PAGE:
Threat actors using social engineering are natural Psychologists. Using words and statements that lure you into the hook. A lot of phishing attacks happen over the phone (Vishing). You can get phishing protection software for your email and messaging, but what do you do with a phone call? It's sad to say but many people fall victim to phone scams.
Monique LaFrance one victim lost $200,000 to a phone call from a person pretending to work for the Royal Bank, as a cyber specialist investigating a breach. Her quote "He asked me if I wanted to help them find the fraudsters and help others.” The scammer got access to her bank account and drew funds from her life savings. "It's crazy. It's really crazy. It gets me kind of sick just thinking about it," she said.
Understanding how hackers use social engineering to rollercoaster your logical thinking, as they reach into your pocket, is very interesting but not cool. The elderly are huge targets, as they are not versed in cybercriminals' social engineering tactics, and coming from a time when a person's word was worth something, they are trusting. And you ask, how can I pinpoint the elderly?
If you Google a location say PEI (Prince Edward Island) and you search “Prince Edward Island Residential Phone Book, White Pages Canada”, most elderly people still have landlines, and not just picking on the elderly anyone with a landline can be found. This information we so freely give can be used against us. I would not put my phone number in a public directory and I would remove grandma and grandpa from these directories which would immensely cut down phone scams.
Getting into the beans of this topic there are 4 main tactics used in a phishing attack. I will break them down.
Reconnaissance: Finding information on victims is essential for a successful Phishing attack. It's not a challenge to gather information to aid in this attack, people give heaps of information freely. This is dangerous because the scammer can make a Phishing email sound like it's from someone you know or some activity you are involved with that needs your urgent response.
Interacting: This is where a scammer will call and use information gathered from reconnaissance to try to get login credentials or SIN numbers, or other personal data to aid in the next step.
Exploiting: Thi is where the threat actor will use information gathered from interacting with the victim to log into bank accounts or your company's file share, which is now ransomed for x amount of dollars or sold on the dark web.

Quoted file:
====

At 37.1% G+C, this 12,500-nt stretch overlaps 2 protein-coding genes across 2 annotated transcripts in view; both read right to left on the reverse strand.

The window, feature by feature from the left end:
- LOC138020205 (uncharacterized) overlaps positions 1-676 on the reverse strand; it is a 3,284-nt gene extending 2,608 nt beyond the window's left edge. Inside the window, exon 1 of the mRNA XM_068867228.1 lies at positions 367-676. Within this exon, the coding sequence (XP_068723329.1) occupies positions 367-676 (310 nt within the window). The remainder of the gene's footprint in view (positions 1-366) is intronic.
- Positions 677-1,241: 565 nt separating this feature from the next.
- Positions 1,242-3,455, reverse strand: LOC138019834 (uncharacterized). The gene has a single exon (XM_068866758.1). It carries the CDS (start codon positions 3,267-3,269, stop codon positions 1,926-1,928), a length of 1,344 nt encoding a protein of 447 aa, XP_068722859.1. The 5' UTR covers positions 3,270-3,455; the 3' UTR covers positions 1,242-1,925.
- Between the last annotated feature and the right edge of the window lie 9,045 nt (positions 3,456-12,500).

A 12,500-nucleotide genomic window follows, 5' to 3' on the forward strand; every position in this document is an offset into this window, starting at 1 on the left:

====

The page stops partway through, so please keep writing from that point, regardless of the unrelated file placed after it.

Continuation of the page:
Clearing tracks: This is the final stage where cyber criminals delete fake accounts and other loose ends that lead to their disclosure.
So in breaking down the steps of a social engineering attack the first step is the most critical and it's also the one we have control over.
So how do some of the smartest people fall victim to social engineering attacks? The brain release a chemical called dopamine the feel-good drug. When we feel good we want the thing that makes us feel good, like eating candy, or maybe its a phishing email and I spoof your company email, you are greeted with a picture of a new shiny laptop, and under that picture in big words “Log in to claim your prize”, this makes you feel good and dopamine is released and logic for some people goes out the window. Meanwhile, scammers collect your login information and you just picked up some malware.
Another chemical released is Oxytocin which plays a role in social bonding. Oxytocin is released when you talk to people you like, or are attracted to, even while talking to someone through social media. Oxytocin is also released when interacting with someone you feel they trust you. So not when we trust but when we feel we are trusted. The best way I can explain how oxytocin alters decision-making is to use a quote from Christopher Hadnagy who is a social engineering specialist “So I have a secrete that I have not told anyone else in the world only you, and if you were to believe me your brain releases oxytocin and guess what I am now your drug-dealer”.
These threat actors leverage these mind hacks to tip the scales in their favor. We can protect ourselves by just taking a step back and slowing down. If you get a phone call that does not feel right, get out a pen or pencil and write down what is being asked, and read it back to yourself. No bank or company you work for will ever ask for your password or any personal information and do not click links attached to emails. If you get emails from friends that seem strange give them a call.
Social engineering attacks are so complex these days, every time you answer a call, check email, or have a chat on some social media site be mindful you are at risk.
By: Nick Keenan